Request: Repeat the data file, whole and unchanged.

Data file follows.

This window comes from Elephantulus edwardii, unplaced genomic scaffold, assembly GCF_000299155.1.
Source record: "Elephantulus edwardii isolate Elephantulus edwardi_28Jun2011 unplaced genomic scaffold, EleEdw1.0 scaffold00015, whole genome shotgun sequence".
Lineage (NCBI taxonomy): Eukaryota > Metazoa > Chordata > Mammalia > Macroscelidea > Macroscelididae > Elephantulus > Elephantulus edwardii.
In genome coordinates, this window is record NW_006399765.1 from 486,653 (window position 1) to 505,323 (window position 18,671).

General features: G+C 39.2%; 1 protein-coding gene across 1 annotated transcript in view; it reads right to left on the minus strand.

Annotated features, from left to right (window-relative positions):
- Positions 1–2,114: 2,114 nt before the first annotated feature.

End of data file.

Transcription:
This window comes from Elephantulus edwardii, unplaced genomic scaffold, assembly GCF_000299155.1.
Source record: "Elephantulus edwardii isolate Elephantulus edwardi_28Jun2011 unplaced genomic scaffold, EleEdw1.0 scaffold00015, whole genome shotgun sequence".
Lineage (NCBI taxonomy): Eukaryota > Metazoa > Chordata > Mammalia > Macroscelidea > Macroscelididae > Elephantulus > Elephantulus edwardii.
In genome coordinates, this window is record NW_006399765.1 from 486,653 (window position 1) to 505,323 (window position 18,671).

General features: G+C 39.2%; 1 protein-coding gene across 1 annotated transcript in view; it reads right to left on the minus strand.

Annotated features, from left to right (window-relative positions):
- Positions 1–2,114: 2,114 nt before the first annotated feature.